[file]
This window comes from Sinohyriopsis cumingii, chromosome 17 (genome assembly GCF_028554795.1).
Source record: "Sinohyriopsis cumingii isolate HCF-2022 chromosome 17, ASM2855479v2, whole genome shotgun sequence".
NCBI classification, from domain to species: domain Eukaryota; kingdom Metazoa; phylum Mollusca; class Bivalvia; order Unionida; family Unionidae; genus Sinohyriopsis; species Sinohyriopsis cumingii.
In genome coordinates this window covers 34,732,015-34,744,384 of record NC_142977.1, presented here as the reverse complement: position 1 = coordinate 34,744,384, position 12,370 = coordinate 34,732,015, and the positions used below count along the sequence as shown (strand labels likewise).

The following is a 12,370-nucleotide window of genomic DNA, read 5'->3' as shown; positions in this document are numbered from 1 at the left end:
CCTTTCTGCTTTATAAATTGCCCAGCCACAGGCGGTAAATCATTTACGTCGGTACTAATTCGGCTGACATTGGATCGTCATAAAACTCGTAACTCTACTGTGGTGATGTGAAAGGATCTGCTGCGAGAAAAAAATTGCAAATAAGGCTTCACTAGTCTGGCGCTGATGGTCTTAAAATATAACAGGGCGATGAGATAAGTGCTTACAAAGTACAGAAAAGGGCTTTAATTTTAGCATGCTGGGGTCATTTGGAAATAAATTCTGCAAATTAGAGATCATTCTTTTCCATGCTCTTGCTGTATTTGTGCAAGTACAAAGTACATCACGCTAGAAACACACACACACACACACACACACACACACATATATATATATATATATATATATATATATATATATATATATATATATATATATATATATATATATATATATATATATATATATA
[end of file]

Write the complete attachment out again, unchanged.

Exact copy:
This window comes from Sinohyriopsis cumingii, chromosome 17 (genome assembly GCF_028554795.1).
Source record: "Sinohyriopsis cumingii isolate HCF-2022 chromosome 17, ASM2855479v2, whole genome shotgun sequence".
NCBI classification, from domain to species: domain Eukaryota; kingdom Metazoa; phylum Mollusca; class Bivalvia; order Unionida; family Unionidae; genus Sinohyriopsis; species Sinohyriopsis cumingii.
In genome coordinates this window covers 34,732,015-34,744,384 of record NC_142977.1, presented here as the reverse complement: position 1 = coordinate 34,744,384, position 12,370 = coordinate 34,732,015, and the positions used below count along the sequence as shown (strand labels likewise).

The following is a 12,370-nucleotide window of genomic DNA, read 5'->3' as shown; positions in this document are numbered from 1 at the left end:
CCTTTCTGCTTTATAAATTGCCCAGCCACAGGCGGTAAATCATTTACGTCGGTACTAATTCGGCTGACATTGGATCGTCATAAAACTCGTAACTCTACTGTGGTGATGTGAAAGGATCTGCTGCGAGAAAAAAATTGCAAATAAGGCTTCACTAGTCTGGCGCTGATGGTCTTAAAATATAACAGGGCGATGAGATAAGTGCTTACAAAGTACAGAAAAGGGCTTTAATTTTAGCATGCTGGGGTCATTTGGAAATAAATTCTGCAAATTAGAGATCATTCTTTTCCATGCTCTTGCTGTATTTGTGCAAGTACAAAGTACATCACGCTAGAAACACACACACACACACACACACACACACACATATATATATATATATATATATATATATATATATATATATATATATATATATATATATATATATATATATATATATATATATATA